Teenagers (ages 13-18)
- Non-speciﬁc physical complaints (aches and pains)
- Appetite changes
- Sleep changes (nightmares, trouble falling asleep)
- Withdrawal and isolation
- Irritability and acting out
- Excessive fears and worry
- Agitation and apathy
- Risk-taking behaviors
- Poor concentration
- Disenchantment (what’s the point?)
- Feelings of hopelessness and helplessness
When should we worry?
- Children who have experienced trauma or losses in the past are particularly vulnerable to prolonged or more intense reactions to the current situation. These children may need extra support and attention.
- Monitor for physical symptoms including headaches and stomachaches. Many children express anxiety through physical aches and pains. An increase in such symptoms without apparent medical cause may be a sign that a child is feeling anxious or overwhelmed.
- Children who are constantly preoccupied with questions about the war should be evaluated by a trained and qualiﬁed mental health professional. Signs that a child may need additional help include ongoing trouble sleeping, intrusive thoughts, images, or worries, or recurring fears about death, leaving their parents or going to school. Ask your child’s pediatrician, family practitioner or school counselor to help arrange an appropriate referral.
What can I do to help reduce anxiety in a child?
As a caring adult, there are many things that you can do to help children cope with the uncertainty that war brings.
- Help children ﬁnd ways to express themselves. Some children may not want to talk about their thoughts, feelings or fears. They may be more comfortable drawing pictures, playing with toys or writing stories or poems.
- Children learn from watching their parents and teachers and are very interested in how adults respond to events in the world. They also notice changes in routines, and they learn from listening to conversations between adults.
- Let children know how you are feeling. It’s okay for children to know if you are worried, confused, upset, scared or preoccupied. Children will usually sense when something is wrong, and if they don’t know the cause, they may think it’s their fault and worry that they have done something wrong.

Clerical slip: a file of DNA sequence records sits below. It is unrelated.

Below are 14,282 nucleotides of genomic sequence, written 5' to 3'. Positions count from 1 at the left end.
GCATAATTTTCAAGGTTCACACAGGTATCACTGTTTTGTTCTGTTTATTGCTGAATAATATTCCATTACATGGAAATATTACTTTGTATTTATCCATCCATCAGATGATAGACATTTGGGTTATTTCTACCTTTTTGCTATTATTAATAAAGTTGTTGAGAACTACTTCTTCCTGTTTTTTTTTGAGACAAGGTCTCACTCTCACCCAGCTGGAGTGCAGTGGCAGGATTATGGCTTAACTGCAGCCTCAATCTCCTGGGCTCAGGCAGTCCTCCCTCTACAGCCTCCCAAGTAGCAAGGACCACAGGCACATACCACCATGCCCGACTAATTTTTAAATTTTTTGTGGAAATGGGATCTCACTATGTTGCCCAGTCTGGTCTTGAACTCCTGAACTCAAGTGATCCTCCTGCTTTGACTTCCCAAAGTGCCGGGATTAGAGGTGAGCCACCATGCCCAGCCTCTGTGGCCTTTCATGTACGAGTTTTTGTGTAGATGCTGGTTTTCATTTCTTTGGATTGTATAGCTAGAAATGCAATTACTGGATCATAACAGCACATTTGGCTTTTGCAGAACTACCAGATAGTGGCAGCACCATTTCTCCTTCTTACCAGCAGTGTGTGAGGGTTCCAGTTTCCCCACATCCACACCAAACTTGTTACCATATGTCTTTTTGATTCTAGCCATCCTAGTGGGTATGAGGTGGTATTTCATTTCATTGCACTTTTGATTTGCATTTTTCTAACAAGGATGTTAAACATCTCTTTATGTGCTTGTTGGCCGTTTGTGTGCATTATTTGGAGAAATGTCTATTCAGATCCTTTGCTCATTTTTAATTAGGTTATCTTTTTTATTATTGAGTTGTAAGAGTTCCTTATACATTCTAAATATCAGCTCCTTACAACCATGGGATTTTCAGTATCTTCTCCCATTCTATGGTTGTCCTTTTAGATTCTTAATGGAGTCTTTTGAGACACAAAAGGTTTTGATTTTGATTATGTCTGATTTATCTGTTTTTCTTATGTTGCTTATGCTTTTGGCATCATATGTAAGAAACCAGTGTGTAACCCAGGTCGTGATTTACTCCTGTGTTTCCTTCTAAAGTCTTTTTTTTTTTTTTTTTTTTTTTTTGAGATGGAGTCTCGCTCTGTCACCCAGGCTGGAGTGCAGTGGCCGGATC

- Don’t let children watch a lot of TV with violent images. The repetition of frightening scenes or confusing information can be very disturbing to children. If your child watches TV, make sure to view it together and talk about what was shown. Ask what your child understood instead of being quick to explain all the details.
- Help children maintain routines. Children are reassured by structure and familiarity. School, sports, birthdays, holidays and visiting friends all take on added importance.
Special circumstances: children of reserve and military families
In some situations, members of the reserves may be called up to active duty. Families with little or no experience with active duty may be experiencing for the ﬁrst time what many military families experience year-round, uncertainty.
- Check with the Ofﬁce of Reserve Aﬀairs for support services available to eligible e families.
- Find ways that are appropriate and available to maintain communication between the child and parent or other family member overseas, such as through letters, e-mail and phone calls arranged through the military.
- Limit sharing all the details released via the media relating to the war efforts to reduce the amount of anxiety your child experiences. It is not necessary for your child to know about every helicopter crash or casualty which can only raise worries, especially for those children whose parents have been deployed.